Mini Metro makes mass transportation sublime

I don’t remember much from Jeen-Shang Lin’s Soil Mechanics class. Beyond a vague inkling of his whiteboard doodles and that time he paused mid-lecture to remark on my unexpected presence, most of it remains a formula-laden blur. Except for the one time he mentioned Pittsburgh’s North Shore Connector project. I can still recall his perplexed laugh. “Pittsburgh has some beautiful bridges,” or something like that, he said. “The people know how to build them, how to fix them … so why the hell did they decide to dig a tunnel underneath the Alleghany?” A shrug. More laughter. Then back to…


Learn the science of the subway in Mini Metro

Sign up to receive each week’s Playlist e-mail here! Also check out our full, interactive Playlist section. Mini Metro (PC, Mac)  BY Dinosaur Polo Club New York City admits now that it made a mistake when first rejecting Massimo Vignelli’s subway map back in 1972. It had a modernist design that favored clarity over the clutter of trying to be geographically correct. This meant a preference for turning the urban sprawl into a series of straight lines and bold colors. This visual design is something we’ve come to expect of subway maps these days. And it’s what Mini Metro, a strategy game about…


Travel back in time with the 1994 Texas budget simulator

The workings of a democracy are never pretty, but in 1994 the process of governmental sausage making couldn’t even be cloaked in a sleek interface.  In the spirit of remembering those halcyon days, feast your eyes on the 1994 Texas Budget Simulator created by the Lyndon B. Johnson School of Public Affairs at the University of Texas at Austin and lovingly preserved by the Internet Archive: The Texas Budget Simulator does exactly what the box says, which is to say it’s a gussied up actuarial table. Actually, it’s barely gussied up. This spreadsheet is only a game insofar as it…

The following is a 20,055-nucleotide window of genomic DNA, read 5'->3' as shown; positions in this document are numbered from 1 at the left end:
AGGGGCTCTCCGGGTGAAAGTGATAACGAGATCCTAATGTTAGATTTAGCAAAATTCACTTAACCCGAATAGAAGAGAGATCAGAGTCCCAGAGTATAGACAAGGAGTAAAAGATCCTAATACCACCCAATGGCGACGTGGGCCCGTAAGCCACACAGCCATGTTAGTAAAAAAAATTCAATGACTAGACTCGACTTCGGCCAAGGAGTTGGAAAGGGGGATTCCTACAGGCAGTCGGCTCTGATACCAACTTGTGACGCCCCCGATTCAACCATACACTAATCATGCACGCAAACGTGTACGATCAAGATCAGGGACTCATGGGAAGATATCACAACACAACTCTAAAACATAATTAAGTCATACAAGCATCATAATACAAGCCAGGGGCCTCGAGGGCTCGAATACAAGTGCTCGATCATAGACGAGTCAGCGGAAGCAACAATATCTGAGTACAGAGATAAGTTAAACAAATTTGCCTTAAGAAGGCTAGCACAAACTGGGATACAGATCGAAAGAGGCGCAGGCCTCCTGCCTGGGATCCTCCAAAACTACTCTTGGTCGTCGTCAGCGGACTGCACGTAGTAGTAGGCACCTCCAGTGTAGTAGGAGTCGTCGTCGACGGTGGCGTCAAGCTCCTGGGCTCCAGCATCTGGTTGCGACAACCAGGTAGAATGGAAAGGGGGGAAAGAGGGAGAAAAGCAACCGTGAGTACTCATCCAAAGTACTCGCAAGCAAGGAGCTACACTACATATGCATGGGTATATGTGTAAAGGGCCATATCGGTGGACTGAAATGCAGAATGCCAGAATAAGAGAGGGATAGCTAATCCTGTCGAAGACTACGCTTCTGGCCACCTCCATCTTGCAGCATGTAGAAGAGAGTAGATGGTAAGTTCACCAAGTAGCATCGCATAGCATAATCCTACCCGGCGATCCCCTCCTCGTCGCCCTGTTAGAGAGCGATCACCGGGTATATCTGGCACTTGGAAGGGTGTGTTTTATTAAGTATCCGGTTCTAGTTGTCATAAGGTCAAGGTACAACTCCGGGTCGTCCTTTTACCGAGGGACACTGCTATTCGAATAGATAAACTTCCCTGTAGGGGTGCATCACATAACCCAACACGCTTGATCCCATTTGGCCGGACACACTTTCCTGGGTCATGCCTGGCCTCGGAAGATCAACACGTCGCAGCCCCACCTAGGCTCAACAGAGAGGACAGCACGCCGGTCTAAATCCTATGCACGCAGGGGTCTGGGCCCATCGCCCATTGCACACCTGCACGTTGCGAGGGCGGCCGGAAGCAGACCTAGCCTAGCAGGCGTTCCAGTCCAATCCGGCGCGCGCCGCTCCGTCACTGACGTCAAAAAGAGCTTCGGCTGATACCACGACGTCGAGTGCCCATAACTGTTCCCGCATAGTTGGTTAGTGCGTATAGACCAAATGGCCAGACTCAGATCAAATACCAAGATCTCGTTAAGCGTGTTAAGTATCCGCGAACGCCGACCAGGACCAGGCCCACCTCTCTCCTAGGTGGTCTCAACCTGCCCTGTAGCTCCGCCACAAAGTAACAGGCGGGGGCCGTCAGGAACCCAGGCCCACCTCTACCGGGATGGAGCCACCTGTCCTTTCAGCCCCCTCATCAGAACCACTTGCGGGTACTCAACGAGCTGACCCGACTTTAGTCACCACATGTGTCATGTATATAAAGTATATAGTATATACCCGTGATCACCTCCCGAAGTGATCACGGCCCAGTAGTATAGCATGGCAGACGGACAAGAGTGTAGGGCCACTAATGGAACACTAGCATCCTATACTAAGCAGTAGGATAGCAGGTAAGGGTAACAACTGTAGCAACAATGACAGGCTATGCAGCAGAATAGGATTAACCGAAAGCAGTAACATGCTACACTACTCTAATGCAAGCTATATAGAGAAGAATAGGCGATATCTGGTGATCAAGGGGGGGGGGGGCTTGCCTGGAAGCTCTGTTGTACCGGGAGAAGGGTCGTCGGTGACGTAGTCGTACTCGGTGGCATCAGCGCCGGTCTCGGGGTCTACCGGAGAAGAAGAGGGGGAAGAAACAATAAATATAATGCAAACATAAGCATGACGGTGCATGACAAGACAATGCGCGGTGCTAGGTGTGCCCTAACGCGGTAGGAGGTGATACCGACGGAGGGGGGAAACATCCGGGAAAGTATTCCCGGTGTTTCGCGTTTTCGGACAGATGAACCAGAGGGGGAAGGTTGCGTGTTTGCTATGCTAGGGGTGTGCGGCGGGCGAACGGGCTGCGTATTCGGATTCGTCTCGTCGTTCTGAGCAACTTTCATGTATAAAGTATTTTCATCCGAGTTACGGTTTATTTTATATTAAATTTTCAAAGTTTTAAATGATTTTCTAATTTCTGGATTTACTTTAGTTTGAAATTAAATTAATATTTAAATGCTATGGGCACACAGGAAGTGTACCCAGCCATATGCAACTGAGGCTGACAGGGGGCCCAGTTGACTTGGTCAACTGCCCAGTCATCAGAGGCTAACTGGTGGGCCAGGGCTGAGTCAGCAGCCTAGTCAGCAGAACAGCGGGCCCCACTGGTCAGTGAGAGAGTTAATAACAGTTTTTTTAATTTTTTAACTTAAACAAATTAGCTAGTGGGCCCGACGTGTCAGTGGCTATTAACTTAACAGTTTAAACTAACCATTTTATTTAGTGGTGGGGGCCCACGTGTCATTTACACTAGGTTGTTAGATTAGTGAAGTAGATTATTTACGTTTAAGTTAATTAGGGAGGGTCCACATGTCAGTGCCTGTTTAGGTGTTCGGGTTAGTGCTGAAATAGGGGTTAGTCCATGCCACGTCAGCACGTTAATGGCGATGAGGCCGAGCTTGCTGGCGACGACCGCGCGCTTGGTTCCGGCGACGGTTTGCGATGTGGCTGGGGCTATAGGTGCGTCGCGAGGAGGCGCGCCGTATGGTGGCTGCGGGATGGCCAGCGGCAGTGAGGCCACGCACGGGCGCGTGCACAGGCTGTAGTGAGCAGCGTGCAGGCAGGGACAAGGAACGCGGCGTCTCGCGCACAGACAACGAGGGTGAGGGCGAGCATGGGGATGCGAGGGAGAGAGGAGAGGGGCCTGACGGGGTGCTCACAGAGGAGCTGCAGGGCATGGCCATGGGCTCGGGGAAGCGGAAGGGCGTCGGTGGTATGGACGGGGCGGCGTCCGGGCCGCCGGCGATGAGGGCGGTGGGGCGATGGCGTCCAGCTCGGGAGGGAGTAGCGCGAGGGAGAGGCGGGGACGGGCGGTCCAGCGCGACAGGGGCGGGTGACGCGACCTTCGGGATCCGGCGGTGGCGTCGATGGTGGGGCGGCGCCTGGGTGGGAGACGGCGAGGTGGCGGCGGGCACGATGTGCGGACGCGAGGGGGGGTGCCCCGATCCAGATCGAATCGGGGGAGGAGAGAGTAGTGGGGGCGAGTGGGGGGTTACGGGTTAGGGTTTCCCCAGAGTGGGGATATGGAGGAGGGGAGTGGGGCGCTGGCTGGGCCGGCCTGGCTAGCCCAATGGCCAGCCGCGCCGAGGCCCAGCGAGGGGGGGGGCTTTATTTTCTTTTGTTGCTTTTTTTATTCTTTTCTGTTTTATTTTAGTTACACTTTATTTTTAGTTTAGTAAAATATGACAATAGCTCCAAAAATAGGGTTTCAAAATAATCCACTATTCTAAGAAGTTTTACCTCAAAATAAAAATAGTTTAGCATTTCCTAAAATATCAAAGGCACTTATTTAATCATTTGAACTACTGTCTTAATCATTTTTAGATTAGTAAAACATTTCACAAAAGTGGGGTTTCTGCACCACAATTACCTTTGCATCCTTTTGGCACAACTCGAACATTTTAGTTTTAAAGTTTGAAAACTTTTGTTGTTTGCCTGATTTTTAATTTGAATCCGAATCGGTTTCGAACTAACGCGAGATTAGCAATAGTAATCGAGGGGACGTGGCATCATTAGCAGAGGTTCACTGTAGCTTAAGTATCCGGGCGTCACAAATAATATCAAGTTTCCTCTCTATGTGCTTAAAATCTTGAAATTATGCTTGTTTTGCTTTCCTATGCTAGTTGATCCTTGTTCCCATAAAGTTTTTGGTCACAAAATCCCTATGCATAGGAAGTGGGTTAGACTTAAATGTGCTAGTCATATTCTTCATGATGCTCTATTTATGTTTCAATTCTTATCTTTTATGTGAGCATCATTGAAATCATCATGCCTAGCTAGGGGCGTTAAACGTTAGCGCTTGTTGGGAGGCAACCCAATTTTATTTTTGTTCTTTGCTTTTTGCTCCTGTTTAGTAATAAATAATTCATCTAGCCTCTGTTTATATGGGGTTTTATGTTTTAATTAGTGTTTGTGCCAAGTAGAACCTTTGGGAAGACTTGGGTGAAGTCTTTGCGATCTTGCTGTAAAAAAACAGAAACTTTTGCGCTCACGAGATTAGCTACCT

At last, a city-building game that allows for meaningful economic experimentation

We are all low-poly before God and the free market. Polynomics is about the latter case, though the distinction is far from precise. Slated for an initial release in early 2016, Polynomics is an economic simulator. You play as the federal government of an unnamed area, issuing a currency, collecting taxes, and enforcing laws. The non-player characters in this world, which might also be called citizens, are perfectly rational actors who seek to maximize their utility through each of their actions. The intersection of all these wants and needs with (your) government objectives can be a messy one, and Polynomics…


Electronic Arts realizes modding might not be so bad for SimCity after all

After nearly a year, Electronic Arts is now allowing SimCity to be modded, so players can tweak, twist, rejigger, and reinvent the metropolis-building game free of legal concerns. Yes, there are some stipulations, such as that modders can’t sell their mods, although asking for a donation is OK. Also, they can’t deliberately make the game inhospitable to other players. I’m guessing that rules out my plans for a rapture mod that randomly abducts others’ citizens.   This is a nice gesture to the SimCity community by Maxis and EA, as modding is a crucial aspect of gaming on PC. Without…


How SimCity is replacing reading, writing, and arithmetic

When I was growing up, games were demonized as the harbingers of bad grades. But games such as SimCityEDU, recently released at schools, are now seen by grownups as compelling ways to teach middle-schoolers complex systems.  SimCityEDU is a mod of SimCity, the re-imagining of Will Wright’s world-famous city building game, the one from earlier this year that the internet freaked out about. The modification was done by Glasslab, an organization that takes videogames and transforms them into learning tools. The game differs from the SimCity you may know, as there are no rampaging Kaiju, and children are tasked with…


Pregnant Sims can no longer "Brawl," and other hilarious patch notes from The Sims

People often ask why games aren’t more ambition with in terms of scope. The reason is because things break. A lot.  – – – Even with games that give you a good deal of agency, like Mass Effect or The Walking Dead, your path always pivots back into an overarching throughline. And when I profiled Ivan Belanszky for Issue 6, who has been working on the open-ended RPG Newcomer for around twenty years, mostly trying to eradicate thousands of bugs, it became obvious how the complexities can quickly multiply towards infinity. So when you create a living, breathing ecosystem with…